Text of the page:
To his lasting fame, BB wrote the greatest book about gnomes in the English language.
Its stature was recognised by the award of the Carnegie Medal in 1942 and it is the very best and the most well known of all his children’s books. It was probably inspired by his own childhood sighting of one of the little people in his bedroom. As ever, the book is full of BB’s superb scraperboard and colour illustrations. The exciting adventure captures the imagination using detailed descriptions of English fields, streams, and woodland which beguile the reader into thinking that under the root of any tree in the dappled shade beside a running brook there might well be a whole other world.
The story recounts the epic adventure of the brothers Dodder, Baldmoney, Sneezewort and Cloudberry, the last four gnomes in England. They live in a cosy burrow beneath the gnarled roots of an aged oak tree on the bankside of the Folly Brook in Warwickshire, their lives happy and tranquil until Cloudberry becomes obsessed with a desire to explore the wider world.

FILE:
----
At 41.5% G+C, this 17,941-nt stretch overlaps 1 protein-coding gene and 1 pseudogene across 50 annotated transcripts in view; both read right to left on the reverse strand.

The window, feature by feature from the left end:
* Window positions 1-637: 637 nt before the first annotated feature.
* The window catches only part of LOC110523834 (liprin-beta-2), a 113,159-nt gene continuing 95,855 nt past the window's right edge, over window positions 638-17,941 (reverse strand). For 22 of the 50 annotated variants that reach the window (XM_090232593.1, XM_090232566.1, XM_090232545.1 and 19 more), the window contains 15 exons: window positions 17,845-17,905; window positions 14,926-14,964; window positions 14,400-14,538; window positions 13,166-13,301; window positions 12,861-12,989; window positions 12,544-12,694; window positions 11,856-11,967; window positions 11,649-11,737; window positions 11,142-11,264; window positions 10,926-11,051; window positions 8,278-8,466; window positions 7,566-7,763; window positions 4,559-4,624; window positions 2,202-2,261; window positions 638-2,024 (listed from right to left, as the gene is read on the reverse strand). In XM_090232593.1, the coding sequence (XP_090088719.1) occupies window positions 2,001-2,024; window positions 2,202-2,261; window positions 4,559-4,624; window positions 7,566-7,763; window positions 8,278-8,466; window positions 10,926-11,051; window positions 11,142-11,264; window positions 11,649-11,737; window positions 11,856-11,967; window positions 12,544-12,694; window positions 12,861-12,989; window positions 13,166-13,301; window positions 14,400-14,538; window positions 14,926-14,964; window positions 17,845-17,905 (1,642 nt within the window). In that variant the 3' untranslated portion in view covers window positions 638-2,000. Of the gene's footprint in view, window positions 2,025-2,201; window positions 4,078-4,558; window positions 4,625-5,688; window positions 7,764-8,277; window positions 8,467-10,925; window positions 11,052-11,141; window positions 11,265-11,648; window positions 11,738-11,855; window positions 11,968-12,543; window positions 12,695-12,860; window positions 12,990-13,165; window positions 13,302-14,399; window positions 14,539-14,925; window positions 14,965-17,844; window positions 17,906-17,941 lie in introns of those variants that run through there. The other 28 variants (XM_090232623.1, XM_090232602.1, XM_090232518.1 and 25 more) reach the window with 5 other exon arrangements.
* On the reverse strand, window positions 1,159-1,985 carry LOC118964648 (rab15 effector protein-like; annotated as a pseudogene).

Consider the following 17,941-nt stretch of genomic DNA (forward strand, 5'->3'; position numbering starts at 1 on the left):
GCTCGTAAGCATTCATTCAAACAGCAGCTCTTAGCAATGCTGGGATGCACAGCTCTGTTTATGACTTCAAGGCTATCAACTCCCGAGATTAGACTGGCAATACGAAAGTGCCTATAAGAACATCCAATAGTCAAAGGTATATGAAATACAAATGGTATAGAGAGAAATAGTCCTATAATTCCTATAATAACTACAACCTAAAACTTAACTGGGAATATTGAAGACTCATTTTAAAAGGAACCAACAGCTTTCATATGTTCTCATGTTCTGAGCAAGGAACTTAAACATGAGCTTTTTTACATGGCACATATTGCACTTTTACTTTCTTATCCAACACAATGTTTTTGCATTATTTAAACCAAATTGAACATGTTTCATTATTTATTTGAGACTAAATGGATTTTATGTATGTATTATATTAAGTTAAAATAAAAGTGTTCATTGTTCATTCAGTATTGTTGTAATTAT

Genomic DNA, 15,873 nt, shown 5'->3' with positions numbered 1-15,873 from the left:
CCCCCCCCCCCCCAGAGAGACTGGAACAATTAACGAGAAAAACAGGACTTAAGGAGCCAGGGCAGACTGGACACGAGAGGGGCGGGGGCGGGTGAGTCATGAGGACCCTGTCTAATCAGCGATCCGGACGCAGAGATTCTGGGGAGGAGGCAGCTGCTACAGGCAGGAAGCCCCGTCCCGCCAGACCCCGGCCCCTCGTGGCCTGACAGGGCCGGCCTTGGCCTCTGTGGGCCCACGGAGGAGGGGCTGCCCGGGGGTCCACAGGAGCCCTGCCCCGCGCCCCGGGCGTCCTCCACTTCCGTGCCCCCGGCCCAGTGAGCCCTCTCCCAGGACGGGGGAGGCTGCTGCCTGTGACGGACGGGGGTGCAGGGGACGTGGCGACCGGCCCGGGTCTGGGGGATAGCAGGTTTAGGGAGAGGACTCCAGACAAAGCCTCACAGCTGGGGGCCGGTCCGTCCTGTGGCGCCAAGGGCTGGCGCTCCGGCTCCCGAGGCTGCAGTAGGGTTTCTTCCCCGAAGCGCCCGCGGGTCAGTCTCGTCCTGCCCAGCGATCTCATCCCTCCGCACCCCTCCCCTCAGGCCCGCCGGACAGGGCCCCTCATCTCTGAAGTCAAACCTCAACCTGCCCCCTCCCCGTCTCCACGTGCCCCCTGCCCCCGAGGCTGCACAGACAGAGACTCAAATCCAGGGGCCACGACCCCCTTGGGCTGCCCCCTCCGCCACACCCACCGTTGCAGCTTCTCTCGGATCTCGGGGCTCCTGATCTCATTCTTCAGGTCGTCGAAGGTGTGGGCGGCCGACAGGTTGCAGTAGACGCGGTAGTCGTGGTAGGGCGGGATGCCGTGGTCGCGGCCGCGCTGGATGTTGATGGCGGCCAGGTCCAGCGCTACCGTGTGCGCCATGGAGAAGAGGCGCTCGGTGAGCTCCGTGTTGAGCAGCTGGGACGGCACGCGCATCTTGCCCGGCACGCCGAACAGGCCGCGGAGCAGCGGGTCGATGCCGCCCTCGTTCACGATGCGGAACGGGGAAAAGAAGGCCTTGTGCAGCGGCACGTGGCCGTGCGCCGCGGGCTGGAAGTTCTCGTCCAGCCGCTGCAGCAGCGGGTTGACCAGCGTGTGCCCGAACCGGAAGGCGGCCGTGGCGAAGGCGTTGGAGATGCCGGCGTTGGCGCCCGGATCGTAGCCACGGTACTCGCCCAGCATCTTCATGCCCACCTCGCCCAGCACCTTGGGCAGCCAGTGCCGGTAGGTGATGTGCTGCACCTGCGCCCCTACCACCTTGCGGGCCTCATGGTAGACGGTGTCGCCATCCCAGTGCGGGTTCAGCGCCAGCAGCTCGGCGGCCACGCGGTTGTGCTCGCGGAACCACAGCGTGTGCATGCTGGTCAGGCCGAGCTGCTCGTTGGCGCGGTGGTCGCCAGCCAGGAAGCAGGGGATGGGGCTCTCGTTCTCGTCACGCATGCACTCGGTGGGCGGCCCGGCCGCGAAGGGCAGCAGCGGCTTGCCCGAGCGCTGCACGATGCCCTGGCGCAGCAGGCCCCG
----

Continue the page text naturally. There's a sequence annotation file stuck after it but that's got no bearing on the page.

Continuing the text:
Heedless of his brothers’ dire warnings of unknown dangers ahead, he departs on his journey. Two years later and Cloudberry has not returned. Nothing is known of his whereabouts. Despite Dodder’s stern resistance the other two gnomes build a boat and set out to find him. The story unfolds with a succession of hair-raising adventures, including murder most foul, shipwreck and a magic encounter with the ‘Great God Pan’, and it reaches an exciting and totally unpredictable climax.
The book was published in 1942, in the dark days of the Second World War. BB’s warm-hearted fairytale lightened the wartime gloom. Such is the book’s appeal to young and old alike that it has stood the test of time and it is still in print. Its sequel ‘Down The Bright Stream’ (1948) continued the gnomes’ adventures in similar grand style.
Perhaps BB’s own introduction to ‘The Little Grey Men’ best sets the scene for those readers about to set out on this unforgettable adventure with the little people:
And this surely is the real strength of the story!